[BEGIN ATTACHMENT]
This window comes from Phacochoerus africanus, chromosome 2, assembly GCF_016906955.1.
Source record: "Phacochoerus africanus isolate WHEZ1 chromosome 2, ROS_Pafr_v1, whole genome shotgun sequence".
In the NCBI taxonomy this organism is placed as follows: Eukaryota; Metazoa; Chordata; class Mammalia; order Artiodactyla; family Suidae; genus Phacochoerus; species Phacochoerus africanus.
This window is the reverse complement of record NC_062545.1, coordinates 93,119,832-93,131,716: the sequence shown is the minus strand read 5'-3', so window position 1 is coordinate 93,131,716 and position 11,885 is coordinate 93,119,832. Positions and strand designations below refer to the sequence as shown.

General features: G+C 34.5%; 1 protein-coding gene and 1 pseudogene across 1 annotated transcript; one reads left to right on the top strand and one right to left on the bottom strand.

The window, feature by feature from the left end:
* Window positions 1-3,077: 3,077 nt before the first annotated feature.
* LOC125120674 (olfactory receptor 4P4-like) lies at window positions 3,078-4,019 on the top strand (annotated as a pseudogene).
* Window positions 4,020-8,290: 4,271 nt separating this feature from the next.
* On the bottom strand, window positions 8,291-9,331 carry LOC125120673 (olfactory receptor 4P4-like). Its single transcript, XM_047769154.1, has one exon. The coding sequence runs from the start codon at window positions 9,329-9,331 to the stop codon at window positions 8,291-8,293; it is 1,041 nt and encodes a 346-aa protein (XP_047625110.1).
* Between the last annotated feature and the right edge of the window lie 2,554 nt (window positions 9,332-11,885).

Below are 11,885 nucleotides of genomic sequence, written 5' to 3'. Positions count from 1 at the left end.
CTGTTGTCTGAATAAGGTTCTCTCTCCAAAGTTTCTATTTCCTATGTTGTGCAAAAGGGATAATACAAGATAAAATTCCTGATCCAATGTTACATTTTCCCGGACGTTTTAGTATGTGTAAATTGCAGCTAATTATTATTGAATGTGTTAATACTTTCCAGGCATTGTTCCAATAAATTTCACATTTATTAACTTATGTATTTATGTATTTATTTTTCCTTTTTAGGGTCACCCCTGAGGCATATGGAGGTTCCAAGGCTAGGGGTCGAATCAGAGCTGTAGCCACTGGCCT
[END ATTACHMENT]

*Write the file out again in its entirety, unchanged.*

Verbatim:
This window comes from Phacochoerus africanus, chromosome 2, assembly GCF_016906955.1.
Source record: "Phacochoerus africanus isolate WHEZ1 chromosome 2, ROS_Pafr_v1, whole genome shotgun sequence".
In the NCBI taxonomy this organism is placed as follows: Eukaryota; Metazoa; Chordata; class Mammalia; order Artiodactyla; family Suidae; genus Phacochoerus; species Phacochoerus africanus.
This window is the reverse complement of record NC_062545.1, coordinates 93,119,832-93,131,716: the sequence shown is the minus strand read 5'-3', so window position 1 is coordinate 93,131,716 and position 11,885 is coordinate 93,119,832. Positions and strand designations below refer to the sequence as shown.

General features: G+C 34.5%; 1 protein-coding gene and 1 pseudogene across 1 annotated transcript; one reads left to right on the top strand and one right to left on the bottom strand.

The window, feature by feature from the left end:
* Window positions 1-3,077: 3,077 nt before the first annotated feature.
* LOC125120674 (olfactory receptor 4P4-like) lies at window positions 3,078-4,019 on the top strand (annotated as a pseudogene).
* Window positions 4,020-8,290: 4,271 nt separating this feature from the next.
* On the bottom strand, window positions 8,291-9,331 carry LOC125120673 (olfactory receptor 4P4-like). Its single transcript, XM_047769154.1, has one exon. The coding sequence runs from the start codon at window positions 9,329-9,331 to the stop codon at window positions 8,291-8,293; it is 1,041 nt and encodes a 346-aa protein (XP_047625110.1).
* Between the last annotated feature and the right edge of the window lie 2,554 nt (window positions 9,332-11,885).

Below are 11,885 nucleotides of genomic sequence, written 5' to 3'. Positions count from 1 at the left end.
CTGTTGTCTGAATAAGGTTCTCTCTCCAAAGTTTCTATTTCCTATGTTGTGCAAAAGGGATAATACAAGATAAAATTCCTGATCCAATGTTACATTTTCCCGGACGTTTTAGTATGTGTAAATTGCAGCTAATTATTATTGAATGTGTTAATACTTTCCAGGCATTGTTCCAATAAATTTCACATTTATTAACTTATGTATTTATGTATTTATTTTTCCTTTTTAGGGTCACCCCTGAGGCATATGGAGGTTCCAAGGCTAGGGGTCGAATCAGAGCTGTAGCCACTGGCCT